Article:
Bridge Hand Of The Week

Think it over

Sep 25, 2017
Dlr: South Vul: E-W
13 17
K J A 8 6 3 9 2 A J 8 6 4

A 8 6 5 3 2 K Q J 10 A K 7
West Pass Pass Pass All Pass
North 245(1)
East Pass Pass Pass
South124NT 6

(1) 0 or 3 key cards

West starts with the Q against your slam. Can you see a way to 12 tricks? Do you have a contingency play in case trumps break badly?

Solution

Declarer counted nine top tricks and saw that if spades were 3-2 and trumps no worse than 4-1, he could set up the spade suit with one ruff and make all 13 tricks. After winning the first trick with the A, declarer cashed the king and queen of trumps, discovering a 4-1 break in the suit (East having the singleton). That was but a minor distraction, however, as declarers attention switched to establishing the spade suit.

At trick four, declarer played a low spade to dummys king and continued with the jack of spades. When East covered the J with the queen, declarer was about to play the ace when he asked himself the question, What happens if I play the ace and West ruffs?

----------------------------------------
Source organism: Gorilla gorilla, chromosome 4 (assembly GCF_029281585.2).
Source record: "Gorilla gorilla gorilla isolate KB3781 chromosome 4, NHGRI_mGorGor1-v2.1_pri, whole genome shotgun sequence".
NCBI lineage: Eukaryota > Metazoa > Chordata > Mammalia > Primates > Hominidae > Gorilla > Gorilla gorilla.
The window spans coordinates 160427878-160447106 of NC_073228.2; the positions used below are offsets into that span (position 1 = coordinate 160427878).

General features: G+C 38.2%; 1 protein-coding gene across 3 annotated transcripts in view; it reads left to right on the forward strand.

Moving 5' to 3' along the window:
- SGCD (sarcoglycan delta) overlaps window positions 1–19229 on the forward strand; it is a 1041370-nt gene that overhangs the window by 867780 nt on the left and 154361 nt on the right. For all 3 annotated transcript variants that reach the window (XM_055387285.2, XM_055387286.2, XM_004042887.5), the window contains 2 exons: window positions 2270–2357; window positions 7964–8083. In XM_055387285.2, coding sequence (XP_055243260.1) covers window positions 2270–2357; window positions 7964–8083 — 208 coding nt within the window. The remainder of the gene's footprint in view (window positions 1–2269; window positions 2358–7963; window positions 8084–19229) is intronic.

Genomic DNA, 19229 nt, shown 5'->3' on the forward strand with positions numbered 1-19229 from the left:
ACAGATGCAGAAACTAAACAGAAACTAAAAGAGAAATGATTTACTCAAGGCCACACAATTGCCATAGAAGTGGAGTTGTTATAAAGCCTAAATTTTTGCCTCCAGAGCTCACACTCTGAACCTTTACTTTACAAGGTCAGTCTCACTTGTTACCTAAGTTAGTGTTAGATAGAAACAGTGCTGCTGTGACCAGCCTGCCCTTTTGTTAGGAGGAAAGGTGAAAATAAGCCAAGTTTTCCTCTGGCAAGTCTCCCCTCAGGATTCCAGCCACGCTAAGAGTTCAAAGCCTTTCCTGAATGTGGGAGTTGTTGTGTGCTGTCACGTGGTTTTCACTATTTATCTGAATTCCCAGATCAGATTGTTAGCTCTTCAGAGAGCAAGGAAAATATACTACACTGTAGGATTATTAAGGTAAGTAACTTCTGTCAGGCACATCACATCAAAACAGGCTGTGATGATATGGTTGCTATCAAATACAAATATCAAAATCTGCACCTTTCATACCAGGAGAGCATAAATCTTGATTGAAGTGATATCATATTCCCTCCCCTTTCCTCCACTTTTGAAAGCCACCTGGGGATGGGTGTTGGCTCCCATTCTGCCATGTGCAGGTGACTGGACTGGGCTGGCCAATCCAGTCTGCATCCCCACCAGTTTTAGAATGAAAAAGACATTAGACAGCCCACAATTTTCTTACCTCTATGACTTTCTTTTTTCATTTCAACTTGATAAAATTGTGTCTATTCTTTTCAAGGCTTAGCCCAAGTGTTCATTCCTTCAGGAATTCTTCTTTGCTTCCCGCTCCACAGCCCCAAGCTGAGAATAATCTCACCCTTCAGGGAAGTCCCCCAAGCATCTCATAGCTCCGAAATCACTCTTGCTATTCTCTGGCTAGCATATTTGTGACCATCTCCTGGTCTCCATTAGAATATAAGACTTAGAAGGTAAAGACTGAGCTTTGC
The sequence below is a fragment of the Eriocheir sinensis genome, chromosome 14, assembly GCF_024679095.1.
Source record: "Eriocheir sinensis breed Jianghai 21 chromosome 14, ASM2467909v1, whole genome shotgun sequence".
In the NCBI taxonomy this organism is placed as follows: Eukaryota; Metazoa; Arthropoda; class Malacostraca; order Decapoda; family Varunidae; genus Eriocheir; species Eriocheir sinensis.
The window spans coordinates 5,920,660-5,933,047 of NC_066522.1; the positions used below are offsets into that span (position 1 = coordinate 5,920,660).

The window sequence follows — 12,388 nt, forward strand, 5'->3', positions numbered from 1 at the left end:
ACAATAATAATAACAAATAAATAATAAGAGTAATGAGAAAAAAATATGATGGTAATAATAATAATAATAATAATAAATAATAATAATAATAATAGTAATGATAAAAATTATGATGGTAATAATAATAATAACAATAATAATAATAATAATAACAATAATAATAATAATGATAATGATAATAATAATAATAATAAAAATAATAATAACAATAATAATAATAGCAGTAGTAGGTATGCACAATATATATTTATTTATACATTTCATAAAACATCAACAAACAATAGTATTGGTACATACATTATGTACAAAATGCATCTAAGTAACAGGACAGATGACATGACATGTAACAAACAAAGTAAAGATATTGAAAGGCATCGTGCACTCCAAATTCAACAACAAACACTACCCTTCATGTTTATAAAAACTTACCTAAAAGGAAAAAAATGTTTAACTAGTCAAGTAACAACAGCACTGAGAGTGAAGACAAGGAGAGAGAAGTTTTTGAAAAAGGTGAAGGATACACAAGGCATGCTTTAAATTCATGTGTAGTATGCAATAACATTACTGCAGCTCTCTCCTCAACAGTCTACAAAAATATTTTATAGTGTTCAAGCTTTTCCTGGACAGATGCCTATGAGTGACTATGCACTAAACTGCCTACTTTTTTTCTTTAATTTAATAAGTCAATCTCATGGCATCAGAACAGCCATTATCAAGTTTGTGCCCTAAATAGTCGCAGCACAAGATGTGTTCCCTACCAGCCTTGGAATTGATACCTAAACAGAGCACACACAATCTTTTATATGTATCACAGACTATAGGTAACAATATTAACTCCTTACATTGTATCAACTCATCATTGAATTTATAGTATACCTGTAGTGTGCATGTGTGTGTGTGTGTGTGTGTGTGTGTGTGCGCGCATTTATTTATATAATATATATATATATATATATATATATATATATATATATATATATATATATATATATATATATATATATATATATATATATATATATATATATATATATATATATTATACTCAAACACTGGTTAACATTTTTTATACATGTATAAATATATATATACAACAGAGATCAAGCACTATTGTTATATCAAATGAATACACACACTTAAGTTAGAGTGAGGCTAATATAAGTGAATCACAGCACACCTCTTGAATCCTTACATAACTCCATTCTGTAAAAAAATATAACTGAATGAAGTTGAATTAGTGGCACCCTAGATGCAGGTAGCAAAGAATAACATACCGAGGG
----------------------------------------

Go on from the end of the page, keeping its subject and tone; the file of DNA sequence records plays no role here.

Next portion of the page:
Declarers conclusion was that if the A was ruffed, a trump continuation would leave him one trick short. Accordingly, declarer played a low spade under the queen and was rewarded when West discarded a low club.

East exited with the K to dummys ace. Declarer crossed to his hand with the K and ruffed a low spade with dummys ace of trumps.

After playing dummys 8 to his ten, declarer drew Wests remaining trump with his jack. Allthat remained was to cash the ace of spades and claim balance with the two established spades. The full deal:

13 3 7 17
K J A 8 6 3 9 2 A J 8 6 4
4 9 7 4 2 Q J 10 6 5 9 3 2
Q 10 9 7 5 8 7 4 3 K Q 10 5

A 8 6 5 3 2 K Q J 10 A K 7